With every new headline about a mass shooting, terrorist attack, hate crime or natural disaster, many of us fear for our safety and that of our loved ones. Just in 2018, the devastating Camp Fire killed 86 people, and hurricanes Florence and Michael took the lives of dozens each. And Louisiana led the U.S. in the homicide rate, averaging 12.4 per 100,000 people. Each state is safe from some dangers but falls prey to others.

Safety is a basic human need. We require some form of it, such as personal and financial protection, in every part of daily life. But we’re likely to feel more secure in some states than in others.

In order to determine the safest states in America, WalletHub compared the 50 states across 52 key safety indicators grouped into five different categories. Our data set ranges from assaults per capita to unemployment rate to total loss amounts from climate disasters per capita. Read on for our findings, expert insight from a panel of researchers and a full description of our methodology.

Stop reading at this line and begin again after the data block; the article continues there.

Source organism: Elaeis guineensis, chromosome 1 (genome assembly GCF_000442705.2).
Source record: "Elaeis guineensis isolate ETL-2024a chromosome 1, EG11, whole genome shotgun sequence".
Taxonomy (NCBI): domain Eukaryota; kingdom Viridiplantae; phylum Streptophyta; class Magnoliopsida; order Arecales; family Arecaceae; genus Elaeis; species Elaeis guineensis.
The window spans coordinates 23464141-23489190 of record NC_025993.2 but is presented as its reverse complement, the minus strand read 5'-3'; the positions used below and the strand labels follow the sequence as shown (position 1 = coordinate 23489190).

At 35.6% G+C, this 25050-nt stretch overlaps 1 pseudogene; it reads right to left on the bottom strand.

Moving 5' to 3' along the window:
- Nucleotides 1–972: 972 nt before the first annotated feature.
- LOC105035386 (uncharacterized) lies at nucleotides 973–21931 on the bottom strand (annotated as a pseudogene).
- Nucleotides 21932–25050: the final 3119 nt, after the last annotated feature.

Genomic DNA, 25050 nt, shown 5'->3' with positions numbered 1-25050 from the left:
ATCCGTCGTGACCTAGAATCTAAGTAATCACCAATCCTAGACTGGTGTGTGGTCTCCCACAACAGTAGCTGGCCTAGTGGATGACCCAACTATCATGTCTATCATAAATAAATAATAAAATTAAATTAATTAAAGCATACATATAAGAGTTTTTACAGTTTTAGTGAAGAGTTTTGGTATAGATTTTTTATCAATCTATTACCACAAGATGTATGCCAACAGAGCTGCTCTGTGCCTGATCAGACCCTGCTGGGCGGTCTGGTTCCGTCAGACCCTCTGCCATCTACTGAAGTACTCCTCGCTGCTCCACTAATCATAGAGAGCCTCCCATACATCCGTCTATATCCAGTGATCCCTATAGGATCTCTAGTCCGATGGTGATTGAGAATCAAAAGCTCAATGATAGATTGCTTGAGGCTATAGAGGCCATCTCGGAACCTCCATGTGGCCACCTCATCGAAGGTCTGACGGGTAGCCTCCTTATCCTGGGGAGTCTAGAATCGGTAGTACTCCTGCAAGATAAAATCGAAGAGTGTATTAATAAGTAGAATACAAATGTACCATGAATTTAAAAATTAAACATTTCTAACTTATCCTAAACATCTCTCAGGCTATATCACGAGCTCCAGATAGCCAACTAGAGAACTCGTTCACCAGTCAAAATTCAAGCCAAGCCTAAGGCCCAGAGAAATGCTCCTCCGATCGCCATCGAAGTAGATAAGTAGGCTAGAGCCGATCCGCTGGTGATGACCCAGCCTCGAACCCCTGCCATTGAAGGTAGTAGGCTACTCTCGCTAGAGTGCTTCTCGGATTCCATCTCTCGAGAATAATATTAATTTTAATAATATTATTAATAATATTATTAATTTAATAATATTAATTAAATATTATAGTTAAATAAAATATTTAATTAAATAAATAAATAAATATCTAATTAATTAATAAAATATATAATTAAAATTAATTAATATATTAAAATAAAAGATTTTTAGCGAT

Main Findings

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Safest States in the U.S.

Overall Rank
(1 = Safest)

State

Total Score

‘Personal & Residential Safety’ Rank

‘Financial Safety’ Rank

‘Road Safety’ Rank

‘Workplace Safety’ Rank

‘Emergency Preparedness’ Rank

1 Minnesota 64.43 7 3 1 7 22
2 Vermont 64.32 5 4 11 18 9
3 Maine 62.53 2 17 21 23 2
4 Utah 62.48 23 11 7 2 6
5 Connecticut 61.49 1 18 14 22 16
6 New Hampshire 61.19 4 10 13 39 5
7 Iowa 60.85 3 2 3 8 42
8 Hawaii 60.29 26 6 22 17 4
9 Massachusetts 58.98 10 1 2 35 10
10 Wyoming 57.31 9 21 15 21 21
11 Washington 56.76 39 13 18 13 8
12 Indiana 56.66 11 20 25 10 29
13 Virginia 56.17 27 14 20 1 31
14 Oregon 54.78 41 26 8 12 15
15 Maryland 54.65 25 29 16 15 23
16 Rhode Island 54.56 14 23 28 39 11
17 Wisconsin 54.39 15 15 17 33 18